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White Butterfly: Featuring an Original Easy Rawlins Short Story "Lavender" [Paperback]

Walter Mosley
4.4 out of 5 stars  See all reviews (9 customer reviews)
List Price: CDN$ 18.99
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Book Description

Oct. 1 2002 Easy Rawlins Mysteries
The police don't show up on Easy Rawlins's doorstep until the third girl dies. It's Los Angeles, 1956, and it takes more than one murdered black girl before the cops get interested. Now they need Easy. As he says: "I was worth a precinct full of detectives when the cops needed the word in the ghetto." But Easy turns them down. He's married now, a father -- and his detective days are over. Then a white college coed dies the same brutal death, and the cops put the heat on Easy: If he doesn't help, his best friend is headed for jail. So Easy's back, walking the midnight streets of Watts and the darker, twisted avenues of a cunning killer's mind....

Frequently Bought Together

White Butterfly: Featuring an Original Easy Rawlins Short Story "Lavender" + A Red Death: Featuring an Original Easy Rawlins Short Story "Silver Lining" + Devil in a Blue Dress: Featuring an Original Easy Rawlins Short Story "Crimson Stain"
Price For All Three: CDN$ 44.02

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Product Details

Product Description

From Publishers Weekly

The third novel in Mosley's acclaimed series starring Easy Rawlins, a black PI who lives and works in the Watts section of L.A. in the 1950s, centers on the investigation of the murder of a white college coed who led a double life as a stripper.
Copyright 1993 Reed Business Information, Inc. --This text refers to an out of print or unavailable edition of this title.

From Library Journal

Black detective Easy Rawlins aids his dangerous-but-loyal friend Mouse, accused of killing several bar girls in 1958 Los Angeles. Previewed in Prepub Alert, LJ
Copyright 1992 Reed Business Information, Inc. --This text refers to the Hardcover edition.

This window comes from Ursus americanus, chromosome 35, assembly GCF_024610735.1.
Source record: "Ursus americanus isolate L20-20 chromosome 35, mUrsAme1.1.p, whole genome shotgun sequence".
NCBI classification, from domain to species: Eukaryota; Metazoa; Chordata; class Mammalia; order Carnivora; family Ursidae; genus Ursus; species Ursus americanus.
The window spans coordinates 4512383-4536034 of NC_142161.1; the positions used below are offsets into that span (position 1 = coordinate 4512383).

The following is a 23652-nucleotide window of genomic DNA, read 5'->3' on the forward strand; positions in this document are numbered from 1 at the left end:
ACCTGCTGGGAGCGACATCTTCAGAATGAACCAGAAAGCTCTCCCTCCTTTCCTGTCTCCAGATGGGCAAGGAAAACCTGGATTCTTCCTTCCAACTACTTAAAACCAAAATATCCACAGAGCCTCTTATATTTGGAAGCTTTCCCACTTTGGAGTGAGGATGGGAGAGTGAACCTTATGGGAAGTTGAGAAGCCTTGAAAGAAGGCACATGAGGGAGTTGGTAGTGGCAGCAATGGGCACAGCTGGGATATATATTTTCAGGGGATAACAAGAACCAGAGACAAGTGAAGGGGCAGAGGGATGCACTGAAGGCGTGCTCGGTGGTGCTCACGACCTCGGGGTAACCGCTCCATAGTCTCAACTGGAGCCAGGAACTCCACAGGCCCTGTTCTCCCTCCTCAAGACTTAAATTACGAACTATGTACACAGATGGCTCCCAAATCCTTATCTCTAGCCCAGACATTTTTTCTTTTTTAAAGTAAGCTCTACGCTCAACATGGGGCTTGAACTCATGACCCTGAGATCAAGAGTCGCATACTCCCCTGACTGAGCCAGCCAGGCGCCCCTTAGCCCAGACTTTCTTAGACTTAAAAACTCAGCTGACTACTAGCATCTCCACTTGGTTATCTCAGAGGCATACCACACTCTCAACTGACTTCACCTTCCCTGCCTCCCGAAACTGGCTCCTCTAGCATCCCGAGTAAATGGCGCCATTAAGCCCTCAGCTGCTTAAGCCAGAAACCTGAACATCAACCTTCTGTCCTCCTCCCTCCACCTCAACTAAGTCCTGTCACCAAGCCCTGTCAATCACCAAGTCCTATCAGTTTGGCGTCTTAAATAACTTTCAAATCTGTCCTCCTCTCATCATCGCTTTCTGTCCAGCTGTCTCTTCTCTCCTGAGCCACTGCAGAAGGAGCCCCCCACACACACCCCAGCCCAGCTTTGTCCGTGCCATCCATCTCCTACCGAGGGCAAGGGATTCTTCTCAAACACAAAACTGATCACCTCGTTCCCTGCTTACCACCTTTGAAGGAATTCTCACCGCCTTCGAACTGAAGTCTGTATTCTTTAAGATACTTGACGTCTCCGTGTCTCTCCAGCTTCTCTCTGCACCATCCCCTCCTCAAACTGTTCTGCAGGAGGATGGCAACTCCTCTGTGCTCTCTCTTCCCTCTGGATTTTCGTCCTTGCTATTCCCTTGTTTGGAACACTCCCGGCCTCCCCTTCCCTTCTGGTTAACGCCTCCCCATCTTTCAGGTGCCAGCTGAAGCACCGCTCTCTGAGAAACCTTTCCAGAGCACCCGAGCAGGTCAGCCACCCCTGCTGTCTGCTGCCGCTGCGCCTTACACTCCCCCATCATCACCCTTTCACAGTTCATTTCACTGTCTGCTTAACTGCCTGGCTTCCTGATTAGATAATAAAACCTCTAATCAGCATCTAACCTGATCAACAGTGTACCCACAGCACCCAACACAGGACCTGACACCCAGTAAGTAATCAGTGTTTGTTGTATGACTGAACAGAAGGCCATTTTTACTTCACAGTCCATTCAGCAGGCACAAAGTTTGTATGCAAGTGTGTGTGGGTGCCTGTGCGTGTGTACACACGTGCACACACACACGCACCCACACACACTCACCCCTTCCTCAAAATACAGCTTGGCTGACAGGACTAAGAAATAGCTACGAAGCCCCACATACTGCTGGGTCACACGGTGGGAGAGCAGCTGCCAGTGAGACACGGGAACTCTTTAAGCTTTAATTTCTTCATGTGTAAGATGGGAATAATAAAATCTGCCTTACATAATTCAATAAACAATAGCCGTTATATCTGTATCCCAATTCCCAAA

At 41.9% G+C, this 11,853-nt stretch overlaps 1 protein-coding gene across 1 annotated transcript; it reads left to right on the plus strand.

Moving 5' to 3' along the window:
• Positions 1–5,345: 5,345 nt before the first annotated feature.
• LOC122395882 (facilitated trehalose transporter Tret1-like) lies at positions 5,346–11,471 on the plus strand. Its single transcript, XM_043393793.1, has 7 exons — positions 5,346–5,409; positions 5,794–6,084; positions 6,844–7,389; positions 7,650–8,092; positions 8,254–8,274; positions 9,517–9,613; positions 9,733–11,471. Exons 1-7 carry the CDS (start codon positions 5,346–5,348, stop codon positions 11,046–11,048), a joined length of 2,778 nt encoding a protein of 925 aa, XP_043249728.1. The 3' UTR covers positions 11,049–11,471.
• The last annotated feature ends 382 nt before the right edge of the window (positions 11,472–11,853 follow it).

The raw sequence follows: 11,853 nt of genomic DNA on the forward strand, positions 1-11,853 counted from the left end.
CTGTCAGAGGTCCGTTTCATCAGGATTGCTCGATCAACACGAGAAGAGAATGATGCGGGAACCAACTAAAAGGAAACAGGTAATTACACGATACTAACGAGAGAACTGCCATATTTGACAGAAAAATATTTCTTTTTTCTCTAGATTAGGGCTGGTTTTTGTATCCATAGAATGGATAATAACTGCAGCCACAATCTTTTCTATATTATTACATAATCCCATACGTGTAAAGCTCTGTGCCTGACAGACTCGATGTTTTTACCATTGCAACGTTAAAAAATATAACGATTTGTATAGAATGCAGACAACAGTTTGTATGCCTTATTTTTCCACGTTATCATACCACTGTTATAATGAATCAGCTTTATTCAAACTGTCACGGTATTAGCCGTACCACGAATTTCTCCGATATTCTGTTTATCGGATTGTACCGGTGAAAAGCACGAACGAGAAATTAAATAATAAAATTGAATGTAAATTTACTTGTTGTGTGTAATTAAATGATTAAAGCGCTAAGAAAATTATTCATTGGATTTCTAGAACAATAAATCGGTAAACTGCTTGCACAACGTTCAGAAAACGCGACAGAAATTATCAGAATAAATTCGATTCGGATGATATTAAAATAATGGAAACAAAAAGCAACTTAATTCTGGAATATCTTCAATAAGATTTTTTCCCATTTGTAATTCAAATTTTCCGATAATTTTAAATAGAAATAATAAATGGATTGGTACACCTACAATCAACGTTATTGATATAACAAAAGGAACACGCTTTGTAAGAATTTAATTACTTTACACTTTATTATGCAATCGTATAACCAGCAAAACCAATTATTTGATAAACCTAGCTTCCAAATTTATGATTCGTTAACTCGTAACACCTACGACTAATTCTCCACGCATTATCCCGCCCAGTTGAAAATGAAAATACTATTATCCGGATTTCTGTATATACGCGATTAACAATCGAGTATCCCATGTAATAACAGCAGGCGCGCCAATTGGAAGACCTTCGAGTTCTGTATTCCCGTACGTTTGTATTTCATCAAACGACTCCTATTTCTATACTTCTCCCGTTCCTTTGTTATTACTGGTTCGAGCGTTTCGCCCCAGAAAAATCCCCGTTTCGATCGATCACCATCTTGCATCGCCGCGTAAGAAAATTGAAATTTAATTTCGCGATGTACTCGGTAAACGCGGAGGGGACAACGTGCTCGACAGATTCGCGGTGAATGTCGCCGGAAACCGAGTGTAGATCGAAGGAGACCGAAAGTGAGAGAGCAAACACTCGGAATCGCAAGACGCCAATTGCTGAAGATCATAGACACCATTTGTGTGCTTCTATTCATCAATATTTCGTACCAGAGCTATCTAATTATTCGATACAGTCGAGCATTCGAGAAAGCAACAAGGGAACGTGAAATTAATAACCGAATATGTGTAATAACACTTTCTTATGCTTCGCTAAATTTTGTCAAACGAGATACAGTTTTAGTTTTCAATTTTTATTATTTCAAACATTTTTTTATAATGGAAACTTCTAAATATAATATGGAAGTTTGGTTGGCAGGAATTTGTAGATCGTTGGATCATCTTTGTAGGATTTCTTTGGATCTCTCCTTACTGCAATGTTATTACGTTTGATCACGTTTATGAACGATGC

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Customer Reviews

4.4 out of 5 stars
4.4 out of 5 stars
Most helpful customer reviews
2 of 2 people found the following review helpful
5.0 out of 5 stars Another Easy Rawlins Gem June 2 2002
By A Customer
Though Devil in a Blue Dress and A Red Death are great reads which stand apart from other books in the genre White Butterfly might be the best Easy Rawlins story. Like Ross Macdonald, Walter Mosley weaves a tapestry of pain and heartache and human frailty into White Butterfly. Along the way we get to revisit the friendship of Mouse and Easy and again we learn that there are degrees of right and wrong.
It is only the killing of a white girl which prompts the police to ask for Easy's help. There was no hurry when only black girls were getting murdered in the Los Angeles of 1956. It is the last thing Easy wants as he has a woman named Regina and a child in his life now. Yet he can not give all of himself to them and holds back from telling Regina about his life and his property and where he gets his money.
Mosley has tightly written a character who though good also is flawed and wrestles with his own life and motives as much as he does with the cops and bad guys. We understand why Easy is more comfortable with the amoral Mouse than with the rest of society. You do not have to be black to appreciate the complex moral landscape Mosley paints of Easy's world. You feel Easy's personal loss at the end of this book and it stays with you longer than the mystery.